Supreme Court needs more time to review tribal jurisdiction case

A view of the U.S. Supreme Court. File photo by Indianz.Com

The U.S. Supreme Court is taking more time to review Dollar General Corporation v. Mississippi Band of Choctaw Indians, a tribal jurisdiction case.

During a closed-door conference on Friday, the justices considered a petition filed by Dollar General. The publicly-traded company with $17.5 billion in revenues is trying to avoid the jurisdiction of the Mississippi Band of Choctaw Indians.

But the case wasn't among those listed in an order from the Supreme Court today. That means the justices will consider it again at a future conference even though it's been on the docket for a year now.

"That could mean many things or nothing," law professor Matthew Fletcher wrote in a post on Turtle Talk. "It could mean the Court is taking one last look before granting the petition. It could mean the Court is looking at denying the petition but one or more Justices has asked the rest of the Court to wait, or for time to write a dissent on the denial of the cert petition."

Dollar General opened its 11,000th store in Murfreesboro, Tennessee in 2012. Photo from Facebook

Dollar General operates a store on trust land on the reservation. The tribe issued a license to the business, whose manager is accused of sexually assaulting a minor who was working there as part of a youth training program.

The minor's parents sued Dollar General and the manager in tribal court, seeking at least $2.5 million in damages. The company, as a non-Indian entity, refused to submit to the court's jurisdiction.

Generally, tribes can't exercise authority over non-Indians. But the Supreme Court decision in Montana v. US lays out two exceptions.

Indianz.Com SoundCloud: 5th Circuit oral arguments in Dollar General Corporation v. Mississippi Band of Choctaw Indians

The 5th Circuit Court of Appeals determined that the "consensual relationship" exception applied to Dollar General. "It is surely within the tribe’s regulatory authority to insist that a child working for a local business not be sexually assaulted by the employees of the business," the final March 2014 decision stated.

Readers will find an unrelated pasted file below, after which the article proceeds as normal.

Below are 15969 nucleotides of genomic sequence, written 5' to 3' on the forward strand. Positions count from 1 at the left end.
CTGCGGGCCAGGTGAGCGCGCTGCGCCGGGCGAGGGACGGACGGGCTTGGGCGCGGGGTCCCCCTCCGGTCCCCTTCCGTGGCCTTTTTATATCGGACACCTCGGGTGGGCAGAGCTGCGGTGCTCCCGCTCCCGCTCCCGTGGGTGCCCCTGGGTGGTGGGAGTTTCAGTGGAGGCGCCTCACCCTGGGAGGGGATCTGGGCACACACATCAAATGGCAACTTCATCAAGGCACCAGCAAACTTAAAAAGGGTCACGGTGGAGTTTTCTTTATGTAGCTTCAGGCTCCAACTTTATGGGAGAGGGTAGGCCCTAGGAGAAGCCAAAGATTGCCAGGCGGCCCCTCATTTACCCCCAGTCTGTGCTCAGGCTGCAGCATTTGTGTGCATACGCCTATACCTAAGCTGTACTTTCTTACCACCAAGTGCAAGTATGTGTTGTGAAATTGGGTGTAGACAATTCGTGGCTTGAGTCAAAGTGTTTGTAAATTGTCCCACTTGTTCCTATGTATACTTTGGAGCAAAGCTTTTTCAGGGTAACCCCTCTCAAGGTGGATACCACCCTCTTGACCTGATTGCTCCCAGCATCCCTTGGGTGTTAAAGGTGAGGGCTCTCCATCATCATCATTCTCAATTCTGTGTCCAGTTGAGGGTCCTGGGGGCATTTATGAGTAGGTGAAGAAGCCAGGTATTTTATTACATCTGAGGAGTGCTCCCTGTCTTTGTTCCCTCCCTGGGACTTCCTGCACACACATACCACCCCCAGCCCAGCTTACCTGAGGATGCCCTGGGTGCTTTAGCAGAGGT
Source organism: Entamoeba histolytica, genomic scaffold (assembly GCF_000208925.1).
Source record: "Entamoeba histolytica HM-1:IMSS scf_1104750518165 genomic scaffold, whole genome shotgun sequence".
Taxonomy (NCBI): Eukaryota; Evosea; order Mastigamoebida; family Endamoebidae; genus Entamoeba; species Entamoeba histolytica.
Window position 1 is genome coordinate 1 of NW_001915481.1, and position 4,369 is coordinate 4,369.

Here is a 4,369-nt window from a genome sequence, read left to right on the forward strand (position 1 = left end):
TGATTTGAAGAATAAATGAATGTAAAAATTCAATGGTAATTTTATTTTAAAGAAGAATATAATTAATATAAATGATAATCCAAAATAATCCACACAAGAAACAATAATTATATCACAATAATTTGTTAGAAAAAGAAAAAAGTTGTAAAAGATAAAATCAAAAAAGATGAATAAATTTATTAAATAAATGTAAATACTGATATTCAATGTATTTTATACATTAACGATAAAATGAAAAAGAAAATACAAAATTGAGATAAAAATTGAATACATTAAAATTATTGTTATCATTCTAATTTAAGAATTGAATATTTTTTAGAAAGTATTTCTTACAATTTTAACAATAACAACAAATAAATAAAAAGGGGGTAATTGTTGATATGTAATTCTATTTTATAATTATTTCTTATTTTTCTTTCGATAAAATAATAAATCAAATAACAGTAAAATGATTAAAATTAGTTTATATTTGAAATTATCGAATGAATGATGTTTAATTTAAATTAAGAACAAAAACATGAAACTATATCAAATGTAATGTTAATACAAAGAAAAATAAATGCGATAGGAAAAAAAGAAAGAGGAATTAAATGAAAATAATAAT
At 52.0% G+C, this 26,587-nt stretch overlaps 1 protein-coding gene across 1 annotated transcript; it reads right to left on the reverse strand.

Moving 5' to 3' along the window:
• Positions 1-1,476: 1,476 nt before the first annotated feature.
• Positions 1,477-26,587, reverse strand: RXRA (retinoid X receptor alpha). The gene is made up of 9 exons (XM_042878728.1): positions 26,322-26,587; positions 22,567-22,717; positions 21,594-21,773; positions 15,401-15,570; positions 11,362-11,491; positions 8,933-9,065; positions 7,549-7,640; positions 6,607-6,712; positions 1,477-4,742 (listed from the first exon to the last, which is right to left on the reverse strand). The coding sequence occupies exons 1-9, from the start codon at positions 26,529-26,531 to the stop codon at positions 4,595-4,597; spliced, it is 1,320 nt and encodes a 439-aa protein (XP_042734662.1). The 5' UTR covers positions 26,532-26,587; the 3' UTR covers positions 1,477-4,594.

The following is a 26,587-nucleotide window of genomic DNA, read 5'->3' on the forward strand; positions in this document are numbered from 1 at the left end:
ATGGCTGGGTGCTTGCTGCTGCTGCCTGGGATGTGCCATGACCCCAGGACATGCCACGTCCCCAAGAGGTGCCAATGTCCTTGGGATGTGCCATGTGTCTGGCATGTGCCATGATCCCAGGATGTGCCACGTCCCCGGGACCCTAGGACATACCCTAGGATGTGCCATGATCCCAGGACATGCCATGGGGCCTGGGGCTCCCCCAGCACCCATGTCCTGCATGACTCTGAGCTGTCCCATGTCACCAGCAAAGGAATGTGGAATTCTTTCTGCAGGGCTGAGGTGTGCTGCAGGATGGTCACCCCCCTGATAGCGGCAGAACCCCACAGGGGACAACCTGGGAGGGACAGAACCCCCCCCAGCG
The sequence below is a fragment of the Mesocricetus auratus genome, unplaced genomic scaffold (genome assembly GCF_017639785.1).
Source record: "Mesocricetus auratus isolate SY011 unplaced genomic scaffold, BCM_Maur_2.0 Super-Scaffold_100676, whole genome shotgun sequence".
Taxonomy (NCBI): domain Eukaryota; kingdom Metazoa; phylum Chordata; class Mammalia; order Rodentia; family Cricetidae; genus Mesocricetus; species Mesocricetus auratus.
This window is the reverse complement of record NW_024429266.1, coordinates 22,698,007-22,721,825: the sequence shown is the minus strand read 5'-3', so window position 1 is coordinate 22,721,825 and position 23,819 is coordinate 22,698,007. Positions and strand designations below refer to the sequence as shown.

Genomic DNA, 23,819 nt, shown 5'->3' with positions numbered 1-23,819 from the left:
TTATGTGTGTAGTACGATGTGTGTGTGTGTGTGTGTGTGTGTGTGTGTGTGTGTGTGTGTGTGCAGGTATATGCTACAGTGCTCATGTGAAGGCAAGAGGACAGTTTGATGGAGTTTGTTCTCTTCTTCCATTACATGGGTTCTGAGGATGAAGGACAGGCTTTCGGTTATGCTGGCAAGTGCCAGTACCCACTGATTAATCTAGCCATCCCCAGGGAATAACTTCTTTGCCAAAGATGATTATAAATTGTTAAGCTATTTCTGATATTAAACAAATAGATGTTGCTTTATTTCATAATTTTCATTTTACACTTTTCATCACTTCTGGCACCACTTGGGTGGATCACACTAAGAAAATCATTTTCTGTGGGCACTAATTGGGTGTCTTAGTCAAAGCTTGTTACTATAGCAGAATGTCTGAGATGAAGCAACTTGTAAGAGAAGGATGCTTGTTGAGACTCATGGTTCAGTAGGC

The company asked the Supreme Court to overturn the decision in June 2014. Briefing was complete in September of that year but the justices asked the Department of Justice for its views, a move that's fairly common these days in Indian law cases.

The brief was filed on May 12. Government attorneys said the 5th Circuit made the right call in the case.

'In the circumstances of this case, the tribal court has jurisdiction over the claims against petitioners because the allegedly tortious conduct occurred on tribal trust land and arose from a consensual relationship," the brief stated.

Dollar General filed a supplemental brief a week later. The company again called on the Supreme Court to hear the case, arguing that the government gave "no good answer" to the tribal jurisdiction issue being raised.

"Permitting tribal court jurisdiction over tort claims against nonmembers constitutes “a serious step,” given the Constitution’s premise of “original, and continuing, consent of the governed," the brief stated.

5th Circuit Decision:
Dollar General Corporation v. Mississippi Band of Choctaw Indians (March 14, 2014)
Dollar General Corporation v. Mississippi Band of Choctaw Indians (March 14, 2014)

Related Stories
SCOTUSBlog: DOJ urges denial of petition in tribal court dispute (05/20)
DOJ files brief in tribal jurisdiction case before Supreme Court (5/14)
Supreme Court asks DOJ for views in Mississippi Choctaw case (10/06)

Join the Conversation